Monday, July 11, 2005

Sometimes Bad News Can Be Good News

As Hurricane Dennis approached us Friday night, I got an email from our mortgage holders.

Our application for the refi is, for now, turned down.

I'll say it's on hold for 2 months instead, since they kindly asked us to come back then. Our credit scores are too low. They actually went down after we applied.

That's because just after we applied, Walter's employer decided to lay off everyone in his division.

Which was a couple weeks after he went back to active duty, after 15 months off on Worker's Comp, getting shoulder surgery.

But, true to form, he was only off for one week before getting hired by a larger company with a higher rate per mile pay, and he's getting more dispatch miles, too.

So I think we'll be able to improve those scores fairly quickly.

In the meantime...I keep wondering why I don't feel terrible about this.

It's probably because we weren't really ready. The house still needs a lot of work, and I can't keep rehabbing at the pace I've been. It's killing me.

Now, suddenly, this burden of time pressure is off my shoulders. I'm almost at a loss.


I still need to do a lot of work, of course. It's just that now, I can do it at my own pace. Enjoyably. Much less painfully.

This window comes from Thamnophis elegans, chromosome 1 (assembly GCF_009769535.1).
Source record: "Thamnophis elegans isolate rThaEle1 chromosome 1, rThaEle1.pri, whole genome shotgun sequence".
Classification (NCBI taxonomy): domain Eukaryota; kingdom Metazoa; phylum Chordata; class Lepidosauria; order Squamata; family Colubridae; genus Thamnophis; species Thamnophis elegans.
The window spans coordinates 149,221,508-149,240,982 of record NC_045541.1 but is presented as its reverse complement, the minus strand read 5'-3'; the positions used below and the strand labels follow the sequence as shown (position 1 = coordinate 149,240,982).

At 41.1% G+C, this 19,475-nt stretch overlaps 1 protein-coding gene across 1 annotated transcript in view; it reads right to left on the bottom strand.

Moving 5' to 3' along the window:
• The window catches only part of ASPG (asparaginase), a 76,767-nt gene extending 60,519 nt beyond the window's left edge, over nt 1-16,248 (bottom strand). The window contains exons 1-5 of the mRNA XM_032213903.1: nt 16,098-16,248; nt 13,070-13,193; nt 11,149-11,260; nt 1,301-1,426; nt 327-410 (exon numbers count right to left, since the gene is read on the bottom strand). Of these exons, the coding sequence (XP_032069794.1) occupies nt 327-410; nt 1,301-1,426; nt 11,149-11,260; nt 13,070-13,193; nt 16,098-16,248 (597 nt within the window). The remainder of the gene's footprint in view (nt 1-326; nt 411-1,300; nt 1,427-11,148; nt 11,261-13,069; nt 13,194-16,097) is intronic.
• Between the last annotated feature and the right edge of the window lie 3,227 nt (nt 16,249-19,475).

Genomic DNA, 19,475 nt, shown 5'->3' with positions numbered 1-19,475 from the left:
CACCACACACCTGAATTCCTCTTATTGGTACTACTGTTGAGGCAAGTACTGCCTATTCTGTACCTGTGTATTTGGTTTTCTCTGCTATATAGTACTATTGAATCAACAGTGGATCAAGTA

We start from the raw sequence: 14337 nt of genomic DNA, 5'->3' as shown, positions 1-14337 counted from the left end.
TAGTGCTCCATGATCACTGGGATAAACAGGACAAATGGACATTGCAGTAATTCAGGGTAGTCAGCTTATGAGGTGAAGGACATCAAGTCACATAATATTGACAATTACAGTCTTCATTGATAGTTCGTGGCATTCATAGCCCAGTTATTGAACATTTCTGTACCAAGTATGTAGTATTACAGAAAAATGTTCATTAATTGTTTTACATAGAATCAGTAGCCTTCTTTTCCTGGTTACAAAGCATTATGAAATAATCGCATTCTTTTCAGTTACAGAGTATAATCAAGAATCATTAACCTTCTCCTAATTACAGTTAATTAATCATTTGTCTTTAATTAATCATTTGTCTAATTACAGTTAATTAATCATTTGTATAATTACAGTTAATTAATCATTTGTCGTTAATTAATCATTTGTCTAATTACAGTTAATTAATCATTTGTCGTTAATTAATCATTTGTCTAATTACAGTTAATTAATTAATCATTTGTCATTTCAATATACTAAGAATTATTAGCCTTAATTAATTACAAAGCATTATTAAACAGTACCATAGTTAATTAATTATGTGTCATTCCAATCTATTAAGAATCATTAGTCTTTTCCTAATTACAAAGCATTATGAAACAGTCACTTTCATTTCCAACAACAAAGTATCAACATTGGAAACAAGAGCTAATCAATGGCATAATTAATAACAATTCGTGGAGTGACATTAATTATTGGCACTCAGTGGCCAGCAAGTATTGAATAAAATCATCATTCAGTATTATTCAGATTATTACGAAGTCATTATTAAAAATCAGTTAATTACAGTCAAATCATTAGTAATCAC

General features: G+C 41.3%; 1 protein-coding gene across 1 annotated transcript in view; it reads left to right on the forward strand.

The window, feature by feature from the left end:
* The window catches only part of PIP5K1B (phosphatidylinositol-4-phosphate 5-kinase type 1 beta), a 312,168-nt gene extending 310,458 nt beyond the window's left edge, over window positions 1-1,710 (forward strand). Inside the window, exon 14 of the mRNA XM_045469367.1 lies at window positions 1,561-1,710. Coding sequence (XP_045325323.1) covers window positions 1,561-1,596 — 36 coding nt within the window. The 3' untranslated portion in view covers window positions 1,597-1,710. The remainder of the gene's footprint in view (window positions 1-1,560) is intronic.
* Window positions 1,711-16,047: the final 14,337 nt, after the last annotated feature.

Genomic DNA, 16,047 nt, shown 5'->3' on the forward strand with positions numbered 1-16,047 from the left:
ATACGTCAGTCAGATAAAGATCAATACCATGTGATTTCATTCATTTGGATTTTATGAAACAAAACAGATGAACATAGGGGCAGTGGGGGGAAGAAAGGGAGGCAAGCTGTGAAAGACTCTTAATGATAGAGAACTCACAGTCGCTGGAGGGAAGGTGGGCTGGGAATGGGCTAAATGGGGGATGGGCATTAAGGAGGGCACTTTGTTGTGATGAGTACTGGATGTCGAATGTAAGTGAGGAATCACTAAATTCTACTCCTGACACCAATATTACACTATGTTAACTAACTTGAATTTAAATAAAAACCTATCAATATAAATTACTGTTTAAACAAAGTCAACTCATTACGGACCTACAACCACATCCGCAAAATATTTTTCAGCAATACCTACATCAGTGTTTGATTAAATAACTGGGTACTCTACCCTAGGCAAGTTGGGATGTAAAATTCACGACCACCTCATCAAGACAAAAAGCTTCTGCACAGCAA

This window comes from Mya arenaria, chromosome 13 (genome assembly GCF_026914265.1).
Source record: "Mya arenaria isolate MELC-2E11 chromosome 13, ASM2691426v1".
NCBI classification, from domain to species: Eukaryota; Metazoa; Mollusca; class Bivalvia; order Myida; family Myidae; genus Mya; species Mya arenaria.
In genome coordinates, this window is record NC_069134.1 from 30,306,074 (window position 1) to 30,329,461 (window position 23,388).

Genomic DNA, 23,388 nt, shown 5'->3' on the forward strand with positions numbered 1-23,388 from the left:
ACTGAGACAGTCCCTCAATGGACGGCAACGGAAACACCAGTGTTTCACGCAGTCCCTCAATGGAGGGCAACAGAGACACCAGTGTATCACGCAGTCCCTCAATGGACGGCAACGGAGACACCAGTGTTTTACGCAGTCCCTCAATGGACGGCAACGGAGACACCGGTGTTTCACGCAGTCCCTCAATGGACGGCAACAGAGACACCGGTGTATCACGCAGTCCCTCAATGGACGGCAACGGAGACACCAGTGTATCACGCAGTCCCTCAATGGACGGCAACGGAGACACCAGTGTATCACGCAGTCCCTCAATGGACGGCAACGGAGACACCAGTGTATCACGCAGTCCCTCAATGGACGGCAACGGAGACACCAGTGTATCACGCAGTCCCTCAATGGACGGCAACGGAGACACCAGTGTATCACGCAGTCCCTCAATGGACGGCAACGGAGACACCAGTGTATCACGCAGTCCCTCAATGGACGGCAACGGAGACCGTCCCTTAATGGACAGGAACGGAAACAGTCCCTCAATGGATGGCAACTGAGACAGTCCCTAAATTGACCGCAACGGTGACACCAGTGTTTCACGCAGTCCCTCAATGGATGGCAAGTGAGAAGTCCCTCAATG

I do still feel a sense of shock. Not such a big one, but it's there.

And one thing hurts bad: thinking of those three people we owe, that I want so much to pay back tomorrow, and can only repay with the refi: my mother, my father, and our friend and former employee H.

That one hurts.

Now, since I can't change it just yet, I'll have to chase it back into its box. Compartmentalize.

And do everything I possibly can - as fast as I can - to build up funds to get those scores back up.

Send me good thoughts, folks.


Monday, July 04, 2005

Declaration of Independence
July 4, 2005
The Declaration of Independence: A Transcription

IN CONGRESS, July 4, 1776.
The unanimous Declaration of the thirteen united States of America,
When in the Course of human events, it becomes necessary for one people to dissolve the political bands which have connected them with another, and to assume among the powers of the earth, the separate and equal station to which the Laws of Nature and of Nature's God entitle them, a decent respect to the opinions of mankind requires that they should declare the causes which impel them to the separation.